Chairperson of the Grahamstown Residents Association Philip Machanick explains how to be a water-responsible citizen of water-stressed Makhanda.
Even if you live in an area where the water usually does not shut off, you need to save water. If you know people who do not, make sure they understand.
There are three key things you need to understand about how our water system works: where water comes from, how it is cleaned and how you get the right pressure at your tap. I will explain these, then explain why we have a crisis and what we all need to do.
Where the water comes from
On the west side (university, businesses), water is mainly from Settlers Dam. There are others but they are too small to matter. On the east side, water is from the Orange-Fish scheme. This water is not in short supply.
How it is cleaned
On the west, water is purified at the Waainek Water Works. It goes through various stages including filters and adding chemicals to make it safe to drink. Waainek can process 8 megalitres per day (8ML/day). On the east side, the plant is called James Kleynhans, which can process 10ML/day.
How you get the right pressure
When water is in a closed space like a pipe, for every 10 metres it drops, pressure goes up by 1 bar (100 kilopascals). If the height of water above you is less than 20m, pressure will be low and bad when a lot of people open taps. If it is more than 40m, pressure is high and can burst your plumbing.
The height between the lowest and highest point of our city is over 100m so we need reservoirs at different levels feeding your pipes so the pressure is not too high or too low.
When water is not going into the system fast enough, the high levels drain first. That is why some areas are hit much harder when there is a problem. And that is why those who are getting good water supply need to be good citizens and use less.
We have two problems – Settlers is running dry because of the drought and James Kleynhans is not working at full capacity and is not big enough to replace Waainek completely. Refurbishment to James Kleynhans will be complete in March so it can reliably deliver 10ML/day.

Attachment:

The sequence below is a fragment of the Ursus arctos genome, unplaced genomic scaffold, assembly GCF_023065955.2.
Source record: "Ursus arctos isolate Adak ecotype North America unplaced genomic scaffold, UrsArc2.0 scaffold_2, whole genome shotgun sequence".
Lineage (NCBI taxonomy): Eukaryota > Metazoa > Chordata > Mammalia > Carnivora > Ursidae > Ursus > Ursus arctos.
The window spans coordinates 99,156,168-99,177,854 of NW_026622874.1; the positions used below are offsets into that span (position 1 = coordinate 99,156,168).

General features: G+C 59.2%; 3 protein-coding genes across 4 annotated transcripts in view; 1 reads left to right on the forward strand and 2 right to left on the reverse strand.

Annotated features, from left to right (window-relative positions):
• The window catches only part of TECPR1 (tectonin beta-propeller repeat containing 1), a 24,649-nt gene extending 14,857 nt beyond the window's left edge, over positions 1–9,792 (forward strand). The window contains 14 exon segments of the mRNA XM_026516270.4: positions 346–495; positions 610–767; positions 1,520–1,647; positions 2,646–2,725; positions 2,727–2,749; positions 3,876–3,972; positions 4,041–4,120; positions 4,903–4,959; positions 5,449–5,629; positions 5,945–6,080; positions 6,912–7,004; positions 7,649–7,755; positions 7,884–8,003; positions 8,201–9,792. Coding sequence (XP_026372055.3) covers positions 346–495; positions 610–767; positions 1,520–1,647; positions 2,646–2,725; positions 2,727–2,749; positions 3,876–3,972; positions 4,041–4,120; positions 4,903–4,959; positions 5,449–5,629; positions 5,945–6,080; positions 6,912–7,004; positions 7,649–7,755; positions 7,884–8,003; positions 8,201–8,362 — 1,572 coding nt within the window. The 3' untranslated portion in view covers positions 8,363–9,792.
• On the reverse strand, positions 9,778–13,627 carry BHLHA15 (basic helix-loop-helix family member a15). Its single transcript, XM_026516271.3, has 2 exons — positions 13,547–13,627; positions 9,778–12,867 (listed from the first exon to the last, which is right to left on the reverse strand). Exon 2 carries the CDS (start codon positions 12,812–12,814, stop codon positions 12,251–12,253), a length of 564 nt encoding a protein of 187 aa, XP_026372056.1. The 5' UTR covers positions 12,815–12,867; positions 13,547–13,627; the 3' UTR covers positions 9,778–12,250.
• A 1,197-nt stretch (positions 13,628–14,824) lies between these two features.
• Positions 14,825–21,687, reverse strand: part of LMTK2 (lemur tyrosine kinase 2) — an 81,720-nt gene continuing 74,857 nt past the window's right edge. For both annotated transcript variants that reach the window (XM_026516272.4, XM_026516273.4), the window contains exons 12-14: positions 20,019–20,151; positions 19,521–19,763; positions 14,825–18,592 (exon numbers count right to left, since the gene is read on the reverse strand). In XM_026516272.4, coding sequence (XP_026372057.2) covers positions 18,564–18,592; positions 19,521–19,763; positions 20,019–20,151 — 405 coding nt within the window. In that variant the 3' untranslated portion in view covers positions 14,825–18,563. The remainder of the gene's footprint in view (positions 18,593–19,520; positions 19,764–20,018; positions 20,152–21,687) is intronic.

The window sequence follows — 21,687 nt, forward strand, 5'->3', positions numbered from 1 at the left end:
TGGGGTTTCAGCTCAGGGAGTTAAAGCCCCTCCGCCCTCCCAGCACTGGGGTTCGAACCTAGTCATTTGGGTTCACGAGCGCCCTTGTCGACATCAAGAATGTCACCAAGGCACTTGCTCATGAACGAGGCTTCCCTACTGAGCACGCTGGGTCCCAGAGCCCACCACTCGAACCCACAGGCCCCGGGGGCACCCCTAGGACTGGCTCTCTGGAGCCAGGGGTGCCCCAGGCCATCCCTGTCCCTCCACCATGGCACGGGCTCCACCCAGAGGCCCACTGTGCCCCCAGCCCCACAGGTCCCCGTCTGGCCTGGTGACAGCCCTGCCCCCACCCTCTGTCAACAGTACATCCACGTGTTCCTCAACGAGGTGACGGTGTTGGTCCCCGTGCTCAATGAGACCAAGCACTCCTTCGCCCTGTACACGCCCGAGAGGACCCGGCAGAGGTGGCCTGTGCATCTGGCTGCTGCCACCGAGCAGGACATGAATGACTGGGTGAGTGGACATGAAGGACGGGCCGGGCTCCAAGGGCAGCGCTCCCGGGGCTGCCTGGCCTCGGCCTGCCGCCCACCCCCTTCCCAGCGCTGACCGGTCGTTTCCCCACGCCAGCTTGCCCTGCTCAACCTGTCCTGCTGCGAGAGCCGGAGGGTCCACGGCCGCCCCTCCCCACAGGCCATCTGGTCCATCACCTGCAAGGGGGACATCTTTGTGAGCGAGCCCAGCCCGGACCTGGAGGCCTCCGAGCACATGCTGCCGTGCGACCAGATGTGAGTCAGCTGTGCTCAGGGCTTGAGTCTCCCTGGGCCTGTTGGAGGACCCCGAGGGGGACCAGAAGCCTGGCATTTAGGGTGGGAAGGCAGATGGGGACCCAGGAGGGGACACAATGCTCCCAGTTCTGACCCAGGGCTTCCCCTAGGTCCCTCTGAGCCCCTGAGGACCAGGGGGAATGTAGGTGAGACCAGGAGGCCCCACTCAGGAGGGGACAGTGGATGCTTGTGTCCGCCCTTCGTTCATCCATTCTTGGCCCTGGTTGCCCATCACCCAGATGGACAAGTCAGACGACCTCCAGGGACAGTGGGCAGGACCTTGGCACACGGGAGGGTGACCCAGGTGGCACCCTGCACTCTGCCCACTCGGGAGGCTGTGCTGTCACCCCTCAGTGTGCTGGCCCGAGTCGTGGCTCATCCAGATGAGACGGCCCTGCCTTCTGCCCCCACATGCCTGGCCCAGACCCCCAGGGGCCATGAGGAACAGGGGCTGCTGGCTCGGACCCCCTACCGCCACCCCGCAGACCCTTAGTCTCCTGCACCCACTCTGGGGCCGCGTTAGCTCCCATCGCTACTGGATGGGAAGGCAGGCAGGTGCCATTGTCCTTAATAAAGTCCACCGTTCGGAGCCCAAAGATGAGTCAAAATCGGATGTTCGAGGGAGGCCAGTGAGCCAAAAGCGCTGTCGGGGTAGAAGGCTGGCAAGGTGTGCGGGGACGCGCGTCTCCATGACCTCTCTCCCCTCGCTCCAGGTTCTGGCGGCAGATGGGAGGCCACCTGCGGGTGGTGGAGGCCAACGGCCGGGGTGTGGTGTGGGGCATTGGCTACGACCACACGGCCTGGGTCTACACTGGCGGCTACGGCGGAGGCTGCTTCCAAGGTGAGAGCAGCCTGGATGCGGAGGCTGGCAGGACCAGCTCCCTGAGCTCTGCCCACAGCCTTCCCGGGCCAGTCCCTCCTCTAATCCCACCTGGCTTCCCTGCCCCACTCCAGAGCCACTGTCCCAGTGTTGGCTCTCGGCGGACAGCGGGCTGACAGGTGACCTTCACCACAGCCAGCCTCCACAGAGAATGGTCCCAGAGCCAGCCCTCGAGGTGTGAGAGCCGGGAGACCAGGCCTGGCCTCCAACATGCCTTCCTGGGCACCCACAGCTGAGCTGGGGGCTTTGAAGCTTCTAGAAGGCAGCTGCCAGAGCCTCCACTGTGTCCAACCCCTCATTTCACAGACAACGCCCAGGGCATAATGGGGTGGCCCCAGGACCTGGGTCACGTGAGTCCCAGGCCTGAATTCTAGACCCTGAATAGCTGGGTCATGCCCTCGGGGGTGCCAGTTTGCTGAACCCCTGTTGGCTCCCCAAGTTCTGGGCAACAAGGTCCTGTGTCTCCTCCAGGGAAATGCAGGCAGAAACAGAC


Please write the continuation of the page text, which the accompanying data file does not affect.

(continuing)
Right now things may look better, but it is important to understand that we still need to save water because things will get worse very soon if we do not.
When Settlers runs dry, the whole city will depend on James Kleynhans. There is a connection between east and west but that connection does not go to the highest level on the west.
This connection is being upgraded to reach the highest level but that will only be completed in March. In practical terms, what this means is that the highest levels on the west will have no water until March if we simply carry on as we are and drain out Settlers. MBB who are working on repairs have a plan to avoid this problem; we await details. But cutting water use will be a huge help.
Why have we landed in this situation?
Makana has been advertising the need to cut water use since at least July 2017 but they have no capacity to enforce this because meter reading has broken down. Secondly, there was a plan to upgrade James Kleynhans to 20ML/day. That plan should have completed December 2018. It was awarded to an incompetent contractor and has to start again. The current timeline is: start July 2019, finish July 2021.
What we need to do
Get serious about saving water – 50 litres per person per day is achievable. Do not flush clean water down the drain. Stand in a basin in the shower. Water on, water off. Soap. Water on, quick rinse, water off. Two people showering like this save enough water to flush a toilet. There are many more ideas out there. Share them. Get people talking.